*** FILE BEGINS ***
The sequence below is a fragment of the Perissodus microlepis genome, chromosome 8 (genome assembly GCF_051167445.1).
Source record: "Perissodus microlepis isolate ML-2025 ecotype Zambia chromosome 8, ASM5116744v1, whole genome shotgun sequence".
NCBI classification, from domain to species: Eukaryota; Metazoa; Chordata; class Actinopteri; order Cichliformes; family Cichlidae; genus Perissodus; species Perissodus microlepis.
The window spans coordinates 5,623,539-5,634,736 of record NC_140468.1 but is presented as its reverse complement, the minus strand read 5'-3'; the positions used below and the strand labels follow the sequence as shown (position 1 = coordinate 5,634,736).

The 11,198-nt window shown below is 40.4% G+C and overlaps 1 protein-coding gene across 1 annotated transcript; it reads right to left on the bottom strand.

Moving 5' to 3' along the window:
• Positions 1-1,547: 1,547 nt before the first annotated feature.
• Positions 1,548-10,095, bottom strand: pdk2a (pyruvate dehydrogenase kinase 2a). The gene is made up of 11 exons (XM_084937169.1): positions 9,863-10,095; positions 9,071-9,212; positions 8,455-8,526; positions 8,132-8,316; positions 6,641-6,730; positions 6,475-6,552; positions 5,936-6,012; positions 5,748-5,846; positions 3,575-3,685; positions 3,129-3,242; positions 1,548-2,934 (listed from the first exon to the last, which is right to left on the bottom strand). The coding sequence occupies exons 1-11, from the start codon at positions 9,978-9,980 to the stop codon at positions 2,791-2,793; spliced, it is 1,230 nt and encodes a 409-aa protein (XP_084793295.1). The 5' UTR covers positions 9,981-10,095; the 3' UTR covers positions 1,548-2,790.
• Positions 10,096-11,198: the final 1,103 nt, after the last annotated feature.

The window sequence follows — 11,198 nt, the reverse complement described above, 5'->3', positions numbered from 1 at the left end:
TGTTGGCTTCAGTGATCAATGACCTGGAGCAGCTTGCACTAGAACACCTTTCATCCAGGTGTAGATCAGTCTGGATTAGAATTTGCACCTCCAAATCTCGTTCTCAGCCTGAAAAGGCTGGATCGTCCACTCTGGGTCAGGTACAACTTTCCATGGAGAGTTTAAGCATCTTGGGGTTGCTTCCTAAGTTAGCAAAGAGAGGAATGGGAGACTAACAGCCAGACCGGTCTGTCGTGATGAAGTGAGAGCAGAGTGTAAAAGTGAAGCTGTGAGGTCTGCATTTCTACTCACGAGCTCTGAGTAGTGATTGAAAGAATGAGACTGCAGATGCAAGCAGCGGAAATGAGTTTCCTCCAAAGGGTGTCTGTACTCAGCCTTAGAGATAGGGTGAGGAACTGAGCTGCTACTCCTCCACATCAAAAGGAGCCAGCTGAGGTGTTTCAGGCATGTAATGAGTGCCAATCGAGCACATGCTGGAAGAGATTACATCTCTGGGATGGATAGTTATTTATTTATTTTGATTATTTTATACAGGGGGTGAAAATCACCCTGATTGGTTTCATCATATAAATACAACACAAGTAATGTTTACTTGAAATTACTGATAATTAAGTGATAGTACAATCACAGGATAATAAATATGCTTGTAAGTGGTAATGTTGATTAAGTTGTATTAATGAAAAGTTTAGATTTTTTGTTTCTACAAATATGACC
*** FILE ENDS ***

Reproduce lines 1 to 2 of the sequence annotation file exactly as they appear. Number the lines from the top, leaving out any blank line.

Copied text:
The sequence below is a fragment of the Perissodus microlepis genome, chromosome 8 (genome assembly GCF_051167445.1).
Source record: "Perissodus microlepis isolate ML-2025 ecotype Zambia chromosome 8, ASM5116744v1, whole genome shotgun sequence".